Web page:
Personal Finance

The beauty of workplace pensions

By Ros Altmann, December 22, 2015

Pensions are vitally important and, as Minister for Pensions, I'm on a mission to ensure everyone gets the chance to save for a good retirement.

Throughout my career, I have been trying to help make pensions as clear and straightforward as possible both for ordinary savers and the employers who support them in putting money away for later life.


Bringing happiness through a mobile

By Candice Krieger, April 4, 2012

Oded ran left his role as head of consumer marketing for Windows Phone UK at Microsoft to join start-up Touchnote because, he says: "I thought: 'Why didn't I think of that?'"

Touchnote, founded in 2008 by Raam Thakrar and Paul Burdin, enables users to create and send printed personalised postcards across the world via their mobile phone, tablet or computer.


It's carnage in the housing market

By Allister Heath, October 6, 2011

Forget about making money in the current volatile environment. The best most of us can hope for is wealth preservation.

With the global equity markets facing never-ending turmoil, mounting sovereign debt fears and rock-bottom interest rates, savers and investors have been having a torrid time.


Homeowners: avert your eyes

By Allister Heath, April 21, 2011

It is not looking good for homeowners. The economy is recovering and the stock market has bounced back but the housing market is stuck in the doldrums.

The crazed bubble that coated bricks and mortar with a gilded veneer did not properly deflate when the rest of the economy imploded in 2008-09; it was artificially propped up by low interest rates, quantitative easing and cash from abroad.


The UK job situation is one to celebrate

By Allister Heath, November 25, 2010

One of the great, widely-believed myths about the UK recovery is that it is jobless. Yet the reverse is true.

Job creation has been consistently robust over the past six months, repeatedly taking most commentators by surprise; unemployment is going down, albeit slowly.

The great news is that the private sector is bouncing back fast enough to create far more jobs than the public sector has been shedding. This is a result of the government's much-needed austerity measures.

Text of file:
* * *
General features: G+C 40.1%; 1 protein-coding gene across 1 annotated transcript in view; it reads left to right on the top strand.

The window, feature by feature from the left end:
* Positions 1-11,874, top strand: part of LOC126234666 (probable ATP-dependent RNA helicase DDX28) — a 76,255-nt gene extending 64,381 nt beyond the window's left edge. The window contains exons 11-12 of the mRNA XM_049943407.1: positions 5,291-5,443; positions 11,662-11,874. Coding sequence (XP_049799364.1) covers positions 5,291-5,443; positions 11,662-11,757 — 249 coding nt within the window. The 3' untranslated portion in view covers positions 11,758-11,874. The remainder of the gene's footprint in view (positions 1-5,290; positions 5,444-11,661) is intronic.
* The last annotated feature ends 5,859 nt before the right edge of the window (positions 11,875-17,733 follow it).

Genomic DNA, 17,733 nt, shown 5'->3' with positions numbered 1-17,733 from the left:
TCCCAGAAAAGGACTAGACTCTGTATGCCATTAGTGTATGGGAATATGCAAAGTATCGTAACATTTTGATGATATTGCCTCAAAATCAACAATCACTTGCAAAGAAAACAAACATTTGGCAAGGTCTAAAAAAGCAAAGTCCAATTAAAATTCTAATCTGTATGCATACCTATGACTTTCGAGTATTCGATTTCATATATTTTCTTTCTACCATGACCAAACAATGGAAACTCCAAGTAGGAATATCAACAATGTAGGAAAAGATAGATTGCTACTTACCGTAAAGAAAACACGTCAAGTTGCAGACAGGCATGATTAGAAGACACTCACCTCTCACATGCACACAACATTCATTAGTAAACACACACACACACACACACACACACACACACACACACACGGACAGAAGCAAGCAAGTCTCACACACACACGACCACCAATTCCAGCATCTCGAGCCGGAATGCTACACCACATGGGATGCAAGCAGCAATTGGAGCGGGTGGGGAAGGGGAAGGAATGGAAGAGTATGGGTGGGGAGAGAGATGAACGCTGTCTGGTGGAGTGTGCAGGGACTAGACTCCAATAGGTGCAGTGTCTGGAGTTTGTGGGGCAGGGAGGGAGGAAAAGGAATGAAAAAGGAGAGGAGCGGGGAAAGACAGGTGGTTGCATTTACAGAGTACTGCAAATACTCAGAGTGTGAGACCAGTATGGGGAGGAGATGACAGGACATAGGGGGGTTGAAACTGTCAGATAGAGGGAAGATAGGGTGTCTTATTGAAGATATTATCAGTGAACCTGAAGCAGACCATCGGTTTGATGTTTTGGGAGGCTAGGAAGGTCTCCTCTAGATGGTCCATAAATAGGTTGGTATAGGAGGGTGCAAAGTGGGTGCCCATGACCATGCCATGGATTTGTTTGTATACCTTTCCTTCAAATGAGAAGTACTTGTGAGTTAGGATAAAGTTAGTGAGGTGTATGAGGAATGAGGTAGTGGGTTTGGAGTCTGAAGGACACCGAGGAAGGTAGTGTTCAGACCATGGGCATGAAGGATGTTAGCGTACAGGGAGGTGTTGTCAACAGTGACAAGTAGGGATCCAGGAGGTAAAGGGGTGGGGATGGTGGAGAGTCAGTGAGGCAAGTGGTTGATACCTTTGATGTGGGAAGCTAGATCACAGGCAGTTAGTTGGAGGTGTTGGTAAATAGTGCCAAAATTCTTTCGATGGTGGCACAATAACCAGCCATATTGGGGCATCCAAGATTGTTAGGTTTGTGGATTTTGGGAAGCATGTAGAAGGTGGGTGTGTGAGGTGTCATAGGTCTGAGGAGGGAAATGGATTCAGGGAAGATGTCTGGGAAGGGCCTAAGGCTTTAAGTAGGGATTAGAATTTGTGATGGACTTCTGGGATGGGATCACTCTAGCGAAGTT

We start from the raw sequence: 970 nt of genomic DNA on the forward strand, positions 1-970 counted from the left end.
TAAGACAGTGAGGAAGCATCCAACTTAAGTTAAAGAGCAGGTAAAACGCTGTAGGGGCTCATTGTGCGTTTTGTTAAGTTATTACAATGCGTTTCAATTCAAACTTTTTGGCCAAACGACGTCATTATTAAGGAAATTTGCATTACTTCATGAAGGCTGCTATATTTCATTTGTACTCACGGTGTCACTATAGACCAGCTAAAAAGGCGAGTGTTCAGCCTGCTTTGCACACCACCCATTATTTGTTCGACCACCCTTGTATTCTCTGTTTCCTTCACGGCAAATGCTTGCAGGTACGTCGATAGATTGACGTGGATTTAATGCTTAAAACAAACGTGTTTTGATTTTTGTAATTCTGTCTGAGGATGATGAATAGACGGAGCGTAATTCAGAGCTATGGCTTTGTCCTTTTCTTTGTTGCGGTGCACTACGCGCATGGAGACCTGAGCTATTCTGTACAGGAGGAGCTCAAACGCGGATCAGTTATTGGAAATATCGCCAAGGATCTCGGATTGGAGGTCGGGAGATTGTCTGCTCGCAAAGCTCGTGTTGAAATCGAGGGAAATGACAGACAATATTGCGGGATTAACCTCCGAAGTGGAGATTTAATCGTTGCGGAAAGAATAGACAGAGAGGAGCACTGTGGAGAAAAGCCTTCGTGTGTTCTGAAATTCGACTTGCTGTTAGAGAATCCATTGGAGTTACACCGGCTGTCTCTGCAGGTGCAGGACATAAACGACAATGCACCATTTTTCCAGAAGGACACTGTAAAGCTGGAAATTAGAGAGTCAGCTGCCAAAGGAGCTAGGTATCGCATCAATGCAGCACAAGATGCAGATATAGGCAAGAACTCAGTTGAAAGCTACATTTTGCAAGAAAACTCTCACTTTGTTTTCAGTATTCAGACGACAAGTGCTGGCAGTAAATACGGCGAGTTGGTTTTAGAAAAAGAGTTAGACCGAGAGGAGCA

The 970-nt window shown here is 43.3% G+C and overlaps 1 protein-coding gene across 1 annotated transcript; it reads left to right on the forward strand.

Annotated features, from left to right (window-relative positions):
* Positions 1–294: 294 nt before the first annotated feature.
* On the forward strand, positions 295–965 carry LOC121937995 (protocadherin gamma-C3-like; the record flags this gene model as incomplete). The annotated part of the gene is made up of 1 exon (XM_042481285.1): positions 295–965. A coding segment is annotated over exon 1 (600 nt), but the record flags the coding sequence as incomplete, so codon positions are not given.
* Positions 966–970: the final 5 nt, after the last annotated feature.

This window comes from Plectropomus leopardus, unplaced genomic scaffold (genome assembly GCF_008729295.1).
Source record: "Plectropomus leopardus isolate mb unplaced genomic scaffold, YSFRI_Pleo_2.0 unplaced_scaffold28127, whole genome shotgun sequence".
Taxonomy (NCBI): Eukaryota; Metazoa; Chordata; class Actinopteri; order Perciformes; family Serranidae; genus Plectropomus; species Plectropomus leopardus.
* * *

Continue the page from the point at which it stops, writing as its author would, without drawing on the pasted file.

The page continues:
Time to tough it out as market declines

By Michael Ranis, June 10, 2010

Over a few weeks in May the MSCI World share index lost 13 per cent of its value. A sovereign debt crisis in Europe, new concerns about the prospects for growth in China, regulatory government initiatives aimed at curbing financial institutions, and even technical glitches all seemed to conspire to bring markets down in a hurry. Investors were surely baffled by the downward impetus and many may have wondered out loud: " I thought we were coming out of the terrible recession of yesteryear."


Finally, some positive news about pensions

By Ros Altmann, June 3, 2010

A new government brings a new era for our finances and, despite the desperate need to reduce public-sector debts, there is actually some good news on taxes and pensions.

Although not immediately affordable, the government says that it will substantially increase income tax thresholds and eventually everyone earning below £10,000 will pay no tax. Another piece of excellent news is that Equitable Life investors will at last receive compensation. This huge scandal should have been sorted out years ago and the sooner victims receive money, the better.


What we now know

By Allister Heath, April 8, 2010

If most commentators were to be believed, the causes of the financial crisis were straightforward: it was all about greed, stupidity and even corruption. But as economists continue to study what really happened, it is becoming increasingly clear that the forces that caused the irrational exuberance and stupid decisions of the bubble years were far more complex than usually understood.


Savers: good news and bad

By Ros Altmann, December 29, 2009

Last year was a roller-coaster ride for investors. For savers, it was a disaster.

The Bank of England slashed base rates to half a per cent as it tried to stimulate the economy, so base rate tracker savings accounts generate virtually no income. For example, £25,000 in an account offering 6 per cent interest last year, paid nearly £30 a week. But with interest rates at 2 per cent, income falls below £10 a week, and, if your account just pays the 0.5 per cent base rate, you will receive only £2.50.


Got cash overseas? Time to declare it

By Shimon Shaw, November 12, 2009

UK taxpayers with overseas bank accounts face some tough decisions this month. Since September 2009, HM Revenue and Customs (HMRC) has been offering individuals the chance to come clean about any unpaid taxes under the New Disclosure Opportunity (“NDO”).